Our forecast is somewhat depressed (Figure 6), with the bright spot in 2013 coming from the growth of Wii U and Sony’s upcoming PS4. The big question is how Xmas sales will do this year and whether Sony can beat history in the home Internet console market to do better than its rivales: traditionally it loses market share in Q4 (see Figure 6).
In 2012 the only bright spot in the gaming market was PC software, which grew by 29% over 2011 levels to reach $8.1 billion: companies such as Activision Blizzard and Electronic Arts are finding a small, but growing business there.
Tablets come in all shapes and sizes from Kindles to iPads and are very rarely sold on their ability to run games: however they certainly compete for household budgets – pruned as a result of economic uncertainty – at Xmas and the gaming console is losing out. Much has been written about the negative effects Tablets have on the PC market and the delayed and/or missed opportunities of emulating Apple and Samsung’s success. As always we need genuinely new hardware platforms (such as the Wii U) and a new approach to the mobile console market – how about marketing them as dedicated gaming tablets?

2 Responses to “Gaming Console Sales Drop 27% In 2012 – Now For Gaming Tablets”

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  1. An interesting blizzard of figures.

    A priori, the two options seem a smarter and better thin client with some local storage with remote cloud server number-crunching.

    Or a powerful home/local device with online features.

    The worldwide mass market winner will be the the thin client.

    For wealthier gamers, the powerful home/local device will be the winner.

    Some other avenues could be dead ends. For example PC software when there is really no need for a PC for most people in the world. Or more accurately, no need for an overt PC, just a smart TV will do when supplemented with a smart tablet and/or smart phone or dongle-depending how affluent you are.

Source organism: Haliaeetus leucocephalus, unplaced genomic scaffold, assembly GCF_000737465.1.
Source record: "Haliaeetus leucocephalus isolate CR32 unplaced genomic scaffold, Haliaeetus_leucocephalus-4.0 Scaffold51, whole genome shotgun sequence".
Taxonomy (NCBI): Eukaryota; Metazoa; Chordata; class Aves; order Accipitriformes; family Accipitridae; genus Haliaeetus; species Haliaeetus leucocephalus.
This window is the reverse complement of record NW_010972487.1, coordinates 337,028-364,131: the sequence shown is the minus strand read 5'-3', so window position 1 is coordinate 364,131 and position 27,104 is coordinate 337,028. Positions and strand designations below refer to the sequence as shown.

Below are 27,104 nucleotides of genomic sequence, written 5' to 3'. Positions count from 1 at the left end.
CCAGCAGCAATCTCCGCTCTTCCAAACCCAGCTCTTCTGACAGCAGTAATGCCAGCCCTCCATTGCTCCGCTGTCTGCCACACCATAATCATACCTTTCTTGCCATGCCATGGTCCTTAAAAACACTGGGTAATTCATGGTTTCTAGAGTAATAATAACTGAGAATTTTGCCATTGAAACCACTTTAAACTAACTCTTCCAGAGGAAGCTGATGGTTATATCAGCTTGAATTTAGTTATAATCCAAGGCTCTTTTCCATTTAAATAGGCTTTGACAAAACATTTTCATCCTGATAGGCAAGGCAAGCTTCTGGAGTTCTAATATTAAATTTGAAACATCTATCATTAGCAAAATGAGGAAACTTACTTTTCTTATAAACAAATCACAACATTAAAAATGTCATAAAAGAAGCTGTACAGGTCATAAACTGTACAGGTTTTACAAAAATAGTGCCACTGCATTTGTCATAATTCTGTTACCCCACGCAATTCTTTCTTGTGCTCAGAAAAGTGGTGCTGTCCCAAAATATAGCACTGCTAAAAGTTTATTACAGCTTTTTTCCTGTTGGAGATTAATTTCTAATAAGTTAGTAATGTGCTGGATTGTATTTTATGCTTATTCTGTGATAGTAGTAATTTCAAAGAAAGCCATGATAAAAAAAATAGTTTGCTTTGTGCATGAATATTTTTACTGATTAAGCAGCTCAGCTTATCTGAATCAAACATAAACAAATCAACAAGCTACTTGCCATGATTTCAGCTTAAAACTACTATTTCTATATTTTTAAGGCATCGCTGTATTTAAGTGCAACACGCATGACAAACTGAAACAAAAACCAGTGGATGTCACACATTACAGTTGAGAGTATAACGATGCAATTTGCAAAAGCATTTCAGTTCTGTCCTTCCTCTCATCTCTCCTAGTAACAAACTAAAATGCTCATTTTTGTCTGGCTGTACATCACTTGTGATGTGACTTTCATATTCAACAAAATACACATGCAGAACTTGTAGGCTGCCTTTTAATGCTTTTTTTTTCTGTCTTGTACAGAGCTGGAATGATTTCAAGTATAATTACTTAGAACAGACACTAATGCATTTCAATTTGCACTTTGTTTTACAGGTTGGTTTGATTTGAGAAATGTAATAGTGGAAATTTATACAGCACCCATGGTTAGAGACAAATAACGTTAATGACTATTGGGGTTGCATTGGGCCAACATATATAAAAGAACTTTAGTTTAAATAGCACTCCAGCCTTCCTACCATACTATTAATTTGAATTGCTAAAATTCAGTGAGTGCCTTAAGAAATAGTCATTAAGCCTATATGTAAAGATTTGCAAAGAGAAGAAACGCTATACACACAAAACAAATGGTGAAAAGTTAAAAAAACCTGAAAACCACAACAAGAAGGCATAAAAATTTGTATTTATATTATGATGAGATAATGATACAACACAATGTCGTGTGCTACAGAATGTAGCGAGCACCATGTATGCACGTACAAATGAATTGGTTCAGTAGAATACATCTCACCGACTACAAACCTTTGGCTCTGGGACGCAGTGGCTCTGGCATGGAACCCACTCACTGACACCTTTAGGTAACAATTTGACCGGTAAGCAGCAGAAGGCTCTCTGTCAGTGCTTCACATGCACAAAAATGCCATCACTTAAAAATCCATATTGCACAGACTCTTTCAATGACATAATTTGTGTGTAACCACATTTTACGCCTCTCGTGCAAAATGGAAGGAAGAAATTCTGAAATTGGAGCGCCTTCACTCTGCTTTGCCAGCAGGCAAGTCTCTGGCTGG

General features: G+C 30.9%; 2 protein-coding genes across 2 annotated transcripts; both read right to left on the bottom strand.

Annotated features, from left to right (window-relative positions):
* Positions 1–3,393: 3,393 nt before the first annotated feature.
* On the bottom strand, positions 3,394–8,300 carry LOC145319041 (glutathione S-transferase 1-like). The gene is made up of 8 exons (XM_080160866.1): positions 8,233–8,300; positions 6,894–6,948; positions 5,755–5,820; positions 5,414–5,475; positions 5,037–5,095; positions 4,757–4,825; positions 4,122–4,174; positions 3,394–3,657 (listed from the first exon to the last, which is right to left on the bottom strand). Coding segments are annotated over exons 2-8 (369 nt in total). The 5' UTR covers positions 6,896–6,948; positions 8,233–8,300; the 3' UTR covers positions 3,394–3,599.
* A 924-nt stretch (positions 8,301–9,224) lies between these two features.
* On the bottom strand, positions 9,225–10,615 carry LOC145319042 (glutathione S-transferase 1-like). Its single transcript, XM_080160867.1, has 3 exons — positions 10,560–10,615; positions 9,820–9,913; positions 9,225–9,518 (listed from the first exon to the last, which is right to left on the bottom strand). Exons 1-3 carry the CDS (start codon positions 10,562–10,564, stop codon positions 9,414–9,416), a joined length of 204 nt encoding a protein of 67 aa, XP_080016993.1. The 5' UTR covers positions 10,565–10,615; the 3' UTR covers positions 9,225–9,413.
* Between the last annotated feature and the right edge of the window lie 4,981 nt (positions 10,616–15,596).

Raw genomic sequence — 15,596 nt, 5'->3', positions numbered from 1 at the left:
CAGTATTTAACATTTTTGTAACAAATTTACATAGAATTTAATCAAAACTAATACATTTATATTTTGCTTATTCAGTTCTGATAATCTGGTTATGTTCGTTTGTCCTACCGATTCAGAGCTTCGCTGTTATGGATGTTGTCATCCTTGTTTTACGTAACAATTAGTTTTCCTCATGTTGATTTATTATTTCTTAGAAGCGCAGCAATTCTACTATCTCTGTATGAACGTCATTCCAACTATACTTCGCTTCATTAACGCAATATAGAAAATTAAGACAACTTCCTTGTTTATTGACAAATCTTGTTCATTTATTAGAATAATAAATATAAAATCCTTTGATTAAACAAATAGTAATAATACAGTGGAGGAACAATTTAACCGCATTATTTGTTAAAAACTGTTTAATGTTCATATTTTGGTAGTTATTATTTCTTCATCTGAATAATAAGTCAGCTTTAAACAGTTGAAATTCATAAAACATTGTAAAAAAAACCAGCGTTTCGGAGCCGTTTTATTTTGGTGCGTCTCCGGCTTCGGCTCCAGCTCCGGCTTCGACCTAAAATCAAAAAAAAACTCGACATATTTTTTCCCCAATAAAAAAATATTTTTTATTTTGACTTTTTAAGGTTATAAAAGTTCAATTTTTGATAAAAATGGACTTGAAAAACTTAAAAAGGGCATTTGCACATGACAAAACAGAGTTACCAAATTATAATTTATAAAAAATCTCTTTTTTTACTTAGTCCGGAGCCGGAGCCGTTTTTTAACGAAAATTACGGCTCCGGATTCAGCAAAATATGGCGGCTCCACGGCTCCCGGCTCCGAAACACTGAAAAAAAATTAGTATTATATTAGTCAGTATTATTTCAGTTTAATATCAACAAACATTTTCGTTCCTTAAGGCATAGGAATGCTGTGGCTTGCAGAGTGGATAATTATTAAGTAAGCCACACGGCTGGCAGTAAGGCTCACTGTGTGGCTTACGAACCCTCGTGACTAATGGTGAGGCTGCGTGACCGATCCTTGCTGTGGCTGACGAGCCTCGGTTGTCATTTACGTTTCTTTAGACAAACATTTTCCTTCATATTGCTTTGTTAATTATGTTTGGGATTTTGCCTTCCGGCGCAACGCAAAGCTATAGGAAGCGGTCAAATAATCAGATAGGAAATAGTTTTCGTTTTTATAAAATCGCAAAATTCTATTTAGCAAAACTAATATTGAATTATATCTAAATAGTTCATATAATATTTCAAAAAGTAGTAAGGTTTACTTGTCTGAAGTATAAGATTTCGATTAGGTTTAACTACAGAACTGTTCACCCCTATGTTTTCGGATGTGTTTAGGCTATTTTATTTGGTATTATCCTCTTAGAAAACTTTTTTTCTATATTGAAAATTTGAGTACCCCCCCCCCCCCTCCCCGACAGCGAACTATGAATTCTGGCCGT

I expect there will be many niche markets for small or shruken-down companies to exist in with little hope of a comeback in the big time.

    True, the recession is effecting this market, but second and third world customers were never affluent to start with in Western terms, so it was easy to read the big picture of what was going to happen, with Apple iOS and Blackberry versus Android for example.

    Amazing how we all are now dependent on mobile smart devices for survival. In the Phillipines for example where some phone masts survived the typhoon, lives are saved daily.

  2. bevanp says:

    Interesting to see if you do this in a year’s time what the situation looks like. From a console perspective Steam might give a shot in the arm to that sector, but at the expense of the existing Big 3.
    In terms of the games themselves the future is definitely digital. This means that the old established developers and publishers like EA, Activision, Ubisoft et al need to get to grips with both the technology and business models that are developing. The emerging games developers and the growth of on line social games like Candy Crush (that generates revenues of $860k per day) are less likely to develop for the existing consoles.
    Consoles may be a declining market. Games definitely isn’t.